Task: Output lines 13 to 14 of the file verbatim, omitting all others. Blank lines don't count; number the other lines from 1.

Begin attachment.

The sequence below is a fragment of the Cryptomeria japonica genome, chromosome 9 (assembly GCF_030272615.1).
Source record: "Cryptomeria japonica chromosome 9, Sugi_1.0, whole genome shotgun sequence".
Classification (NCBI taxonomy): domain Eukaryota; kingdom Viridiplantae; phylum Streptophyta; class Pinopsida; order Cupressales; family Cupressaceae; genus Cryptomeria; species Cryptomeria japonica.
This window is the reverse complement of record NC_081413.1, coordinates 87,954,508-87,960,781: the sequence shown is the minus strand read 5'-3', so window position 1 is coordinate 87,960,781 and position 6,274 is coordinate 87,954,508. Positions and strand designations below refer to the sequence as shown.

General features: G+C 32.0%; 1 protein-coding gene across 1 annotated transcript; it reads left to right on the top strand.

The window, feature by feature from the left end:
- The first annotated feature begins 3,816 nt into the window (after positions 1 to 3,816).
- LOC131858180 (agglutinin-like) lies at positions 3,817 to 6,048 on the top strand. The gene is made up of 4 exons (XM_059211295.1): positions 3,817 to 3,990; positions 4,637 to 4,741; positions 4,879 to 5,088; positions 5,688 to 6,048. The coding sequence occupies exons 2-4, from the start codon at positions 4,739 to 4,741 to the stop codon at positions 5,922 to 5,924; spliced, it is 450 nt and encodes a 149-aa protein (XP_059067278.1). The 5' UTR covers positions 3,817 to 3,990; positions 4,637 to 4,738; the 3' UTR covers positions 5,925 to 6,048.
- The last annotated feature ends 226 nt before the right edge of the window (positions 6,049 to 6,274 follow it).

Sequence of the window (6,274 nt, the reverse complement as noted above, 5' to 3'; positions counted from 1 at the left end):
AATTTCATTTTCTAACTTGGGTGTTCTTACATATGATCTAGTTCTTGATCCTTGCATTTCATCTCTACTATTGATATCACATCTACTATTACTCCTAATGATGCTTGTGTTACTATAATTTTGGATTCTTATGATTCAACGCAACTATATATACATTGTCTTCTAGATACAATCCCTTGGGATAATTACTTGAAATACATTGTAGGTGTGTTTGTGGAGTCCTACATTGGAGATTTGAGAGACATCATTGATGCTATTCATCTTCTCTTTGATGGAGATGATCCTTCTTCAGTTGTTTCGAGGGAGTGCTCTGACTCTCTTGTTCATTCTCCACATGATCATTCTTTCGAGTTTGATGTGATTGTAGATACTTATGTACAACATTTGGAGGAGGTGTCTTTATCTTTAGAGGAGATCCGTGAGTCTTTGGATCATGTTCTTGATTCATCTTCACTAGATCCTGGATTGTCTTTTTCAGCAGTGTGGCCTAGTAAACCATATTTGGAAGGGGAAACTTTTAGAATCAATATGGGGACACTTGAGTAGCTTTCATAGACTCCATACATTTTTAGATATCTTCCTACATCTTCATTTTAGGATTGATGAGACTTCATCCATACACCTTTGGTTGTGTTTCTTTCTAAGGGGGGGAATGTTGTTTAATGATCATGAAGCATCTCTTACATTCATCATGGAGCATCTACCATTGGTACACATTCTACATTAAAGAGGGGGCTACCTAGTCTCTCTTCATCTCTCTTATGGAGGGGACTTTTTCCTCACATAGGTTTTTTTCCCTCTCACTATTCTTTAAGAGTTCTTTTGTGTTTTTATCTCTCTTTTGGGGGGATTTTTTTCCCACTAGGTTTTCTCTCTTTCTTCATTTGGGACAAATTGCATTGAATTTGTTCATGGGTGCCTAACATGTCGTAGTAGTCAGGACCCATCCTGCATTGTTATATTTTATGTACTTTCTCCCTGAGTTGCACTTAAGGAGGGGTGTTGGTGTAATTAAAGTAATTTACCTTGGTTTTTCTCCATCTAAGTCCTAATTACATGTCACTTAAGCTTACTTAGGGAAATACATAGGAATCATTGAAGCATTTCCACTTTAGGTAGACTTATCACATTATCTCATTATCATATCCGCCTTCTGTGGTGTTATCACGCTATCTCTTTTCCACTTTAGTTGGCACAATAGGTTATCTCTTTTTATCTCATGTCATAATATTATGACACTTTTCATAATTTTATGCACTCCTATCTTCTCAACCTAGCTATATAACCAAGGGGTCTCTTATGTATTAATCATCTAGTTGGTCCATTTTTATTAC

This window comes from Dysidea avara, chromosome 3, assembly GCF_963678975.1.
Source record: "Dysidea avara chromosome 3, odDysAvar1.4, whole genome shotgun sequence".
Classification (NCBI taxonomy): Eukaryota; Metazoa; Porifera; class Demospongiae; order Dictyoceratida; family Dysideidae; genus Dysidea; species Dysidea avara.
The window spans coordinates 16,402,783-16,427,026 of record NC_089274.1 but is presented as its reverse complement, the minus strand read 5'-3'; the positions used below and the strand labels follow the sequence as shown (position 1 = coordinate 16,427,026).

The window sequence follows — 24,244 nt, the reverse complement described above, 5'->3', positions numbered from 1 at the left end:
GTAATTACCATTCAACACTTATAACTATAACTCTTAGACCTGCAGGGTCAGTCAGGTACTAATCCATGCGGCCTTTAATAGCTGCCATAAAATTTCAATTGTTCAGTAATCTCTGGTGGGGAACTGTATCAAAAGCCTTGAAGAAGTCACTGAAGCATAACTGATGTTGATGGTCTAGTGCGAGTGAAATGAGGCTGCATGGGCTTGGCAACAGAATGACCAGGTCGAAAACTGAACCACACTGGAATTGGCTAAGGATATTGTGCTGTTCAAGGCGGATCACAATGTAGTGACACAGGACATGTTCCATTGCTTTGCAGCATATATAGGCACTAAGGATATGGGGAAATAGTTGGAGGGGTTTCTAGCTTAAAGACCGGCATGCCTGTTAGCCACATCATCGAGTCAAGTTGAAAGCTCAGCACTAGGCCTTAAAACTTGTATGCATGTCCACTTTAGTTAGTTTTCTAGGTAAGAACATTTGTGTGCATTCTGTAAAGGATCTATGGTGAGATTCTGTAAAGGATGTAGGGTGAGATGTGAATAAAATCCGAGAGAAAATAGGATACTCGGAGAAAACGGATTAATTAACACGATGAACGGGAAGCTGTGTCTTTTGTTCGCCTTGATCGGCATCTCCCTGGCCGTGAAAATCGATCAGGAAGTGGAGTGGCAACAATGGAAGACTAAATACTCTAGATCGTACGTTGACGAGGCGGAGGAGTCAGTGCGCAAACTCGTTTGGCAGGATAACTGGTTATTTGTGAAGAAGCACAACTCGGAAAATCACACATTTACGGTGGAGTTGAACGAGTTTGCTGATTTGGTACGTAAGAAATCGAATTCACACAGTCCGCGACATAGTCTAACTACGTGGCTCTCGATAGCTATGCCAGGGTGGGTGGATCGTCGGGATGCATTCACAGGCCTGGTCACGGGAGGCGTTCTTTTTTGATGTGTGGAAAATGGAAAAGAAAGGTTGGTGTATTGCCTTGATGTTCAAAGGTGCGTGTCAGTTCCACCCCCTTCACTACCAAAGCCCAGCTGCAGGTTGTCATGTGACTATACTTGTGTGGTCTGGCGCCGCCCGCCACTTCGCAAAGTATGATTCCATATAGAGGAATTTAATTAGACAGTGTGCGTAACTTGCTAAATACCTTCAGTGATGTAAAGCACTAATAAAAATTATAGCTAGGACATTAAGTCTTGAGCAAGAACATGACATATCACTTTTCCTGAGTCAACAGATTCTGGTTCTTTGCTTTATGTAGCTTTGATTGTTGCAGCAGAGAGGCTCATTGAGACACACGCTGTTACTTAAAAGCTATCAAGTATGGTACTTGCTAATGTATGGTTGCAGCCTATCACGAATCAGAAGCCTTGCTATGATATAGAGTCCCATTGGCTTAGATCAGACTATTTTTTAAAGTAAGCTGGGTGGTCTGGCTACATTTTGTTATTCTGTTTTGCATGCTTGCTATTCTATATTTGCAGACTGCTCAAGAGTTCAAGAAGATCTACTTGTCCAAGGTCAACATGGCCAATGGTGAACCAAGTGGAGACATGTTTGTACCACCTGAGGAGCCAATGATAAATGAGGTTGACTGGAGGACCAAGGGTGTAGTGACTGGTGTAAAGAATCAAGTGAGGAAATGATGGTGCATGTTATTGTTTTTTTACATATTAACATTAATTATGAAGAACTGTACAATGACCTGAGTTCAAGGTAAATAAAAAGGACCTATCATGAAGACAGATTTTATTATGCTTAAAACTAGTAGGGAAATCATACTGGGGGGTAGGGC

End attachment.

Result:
Source record: "Dysidea avara chromosome 3, odDysAvar1.4, whole genome shotgun sequence".
Classification (NCBI taxonomy): Eukaryota; Metazoa; Porifera; class Demospongiae; order Dictyoceratida; family Dysideidae; genus Dysidea; species Dysidea avara.